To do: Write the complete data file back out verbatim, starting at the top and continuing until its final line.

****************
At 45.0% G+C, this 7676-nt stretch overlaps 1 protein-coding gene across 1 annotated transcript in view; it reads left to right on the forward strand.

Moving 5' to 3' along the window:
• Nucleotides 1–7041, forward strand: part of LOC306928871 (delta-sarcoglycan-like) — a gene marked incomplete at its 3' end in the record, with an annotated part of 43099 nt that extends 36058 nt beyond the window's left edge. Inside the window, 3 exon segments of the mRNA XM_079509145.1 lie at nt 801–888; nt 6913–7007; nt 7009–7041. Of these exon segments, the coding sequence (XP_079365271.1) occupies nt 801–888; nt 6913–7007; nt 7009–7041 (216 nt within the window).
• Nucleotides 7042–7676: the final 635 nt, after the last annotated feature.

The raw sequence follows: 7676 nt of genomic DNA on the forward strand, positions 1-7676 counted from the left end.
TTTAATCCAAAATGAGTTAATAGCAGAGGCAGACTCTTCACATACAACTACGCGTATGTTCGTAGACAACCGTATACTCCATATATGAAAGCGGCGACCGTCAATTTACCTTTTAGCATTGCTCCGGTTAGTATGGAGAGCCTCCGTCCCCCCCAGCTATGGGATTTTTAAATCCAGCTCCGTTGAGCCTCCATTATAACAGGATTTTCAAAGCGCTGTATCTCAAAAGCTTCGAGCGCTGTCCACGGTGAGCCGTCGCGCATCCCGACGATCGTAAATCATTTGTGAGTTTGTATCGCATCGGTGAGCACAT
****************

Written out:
At 45.0% G+C, this 7676-nt stretch overlaps 1 protein-coding gene across 1 annotated transcript in view; it reads left to right on the forward strand.

Moving 5' to 3' along the window:
• Nucleotides 1–7041, forward strand: part of LOC306928871 (delta-sarcoglycan-like) — a gene marked incomplete at its 3' end in the record, with an annotated part of 43099 nt that extends 36058 nt beyond the window's left edge. Inside the window, 3 exon segments of the mRNA XM_079509145.1 lie at nt 801–888; nt 6913–7007; nt 7009–7041. Of these exon segments, the coding sequence (XP_079365271.1) occupies nt 801–888; nt 6913–7007; nt 7009–7041 (216 nt within the window).
• Nucleotides 7042–7676: the final 635 nt, after the last annotated feature.

The raw sequence follows: 7676 nt of genomic DNA on the forward strand, positions 1-7676 counted from the left end.
TTTAATCCAAAATGAGTTAATAGCAGAGGCAGACTCTTCACATACAACTACGCGTATGTTCGTAGACAACCGTATACTCCATATATGAAAGCGGCGACCGTCAATTTACCTTTTAGCATTGCTCCGGTTAGTATGGAGAGCCTCCGTCCCCCCCAGCTATGGGATTTTTAAATCCAGCTCCGTTGAGCCTCCATTATAACAGGATTTTCAAAGCGCTGTATCTCAAAAGCTTCGAGCGCTGTCCACGGTGAGCCGTCGCGCATCCCGACGATCGTAAATCATTTGTGAGTTTGTATCGCATCGGTGAGCACAT